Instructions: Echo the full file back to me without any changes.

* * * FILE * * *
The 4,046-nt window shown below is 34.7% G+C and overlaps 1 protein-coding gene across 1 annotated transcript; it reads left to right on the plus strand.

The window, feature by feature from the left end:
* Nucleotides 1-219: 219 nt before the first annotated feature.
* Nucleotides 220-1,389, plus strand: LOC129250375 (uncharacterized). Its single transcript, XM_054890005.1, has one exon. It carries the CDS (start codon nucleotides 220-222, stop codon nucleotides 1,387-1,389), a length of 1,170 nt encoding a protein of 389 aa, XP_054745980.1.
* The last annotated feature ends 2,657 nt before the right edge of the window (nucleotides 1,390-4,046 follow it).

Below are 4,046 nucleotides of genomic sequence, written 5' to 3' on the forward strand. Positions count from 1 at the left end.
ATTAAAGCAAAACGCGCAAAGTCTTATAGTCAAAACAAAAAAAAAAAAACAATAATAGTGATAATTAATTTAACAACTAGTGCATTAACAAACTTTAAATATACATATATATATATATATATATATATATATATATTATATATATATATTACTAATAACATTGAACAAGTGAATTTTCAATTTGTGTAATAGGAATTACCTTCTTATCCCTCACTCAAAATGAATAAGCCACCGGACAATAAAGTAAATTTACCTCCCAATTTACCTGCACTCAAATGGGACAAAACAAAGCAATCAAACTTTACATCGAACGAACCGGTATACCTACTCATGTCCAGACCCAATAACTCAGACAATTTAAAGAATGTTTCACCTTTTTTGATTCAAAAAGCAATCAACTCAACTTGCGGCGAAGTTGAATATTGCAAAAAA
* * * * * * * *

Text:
The 4,046-nt window shown below is 34.7% G+C and overlaps 1 protein-coding gene across 1 annotated transcript; it reads left to right on the plus strand.

The window, feature by feature from the left end:
* Nucleotides 1-219: 219 nt before the first annotated feature.
* Nucleotides 220-1,389, plus strand: LOC129250375 (uncharacterized). Its single transcript, XM_054890005.1, has one exon. It carries the CDS (start codon nucleotides 220-222, stop codon nucleotides 1,387-1,389), a length of 1,170 nt encoding a protein of 389 aa, XP_054745980.1.
* The last annotated feature ends 2,657 nt before the right edge of the window (nucleotides 1,390-4,046 follow it).

Below are 4,046 nucleotides of genomic sequence, written 5' to 3' on the forward strand. Positions count from 1 at the left end.
ATTAAAGCAAAACGCGCAAAGTCTTATAGTCAAAACAAAAAAAAAAAAACAATAATAGTGATAATTAATTTAACAACTAGTGCATTAACAAACTTTAAATATACATATATATATATATATATATATATATATATATTATATATATATATTACTAATAACATTGAACAAGTGAATTTTCAATTTGTGTAATAGGAATTACCTTCTTATCCCTCACTCAAAATGAATAAGCCACCGGACAATAAAGTAAATTTACCTCCCAATTTACCTGCACTCAAATGGGACAAAACAAAGCAATCAAACTTTACATCGAACGAACCGGTATACCTACTCATGTCCAGACCCAATAACTCAGACAATTTAAAGAATGTTTCACCTTTTTTGATTCAAAAAGCAATCAACTCAACTTGCGGCGAAGTTGAATATTGCAAAAAA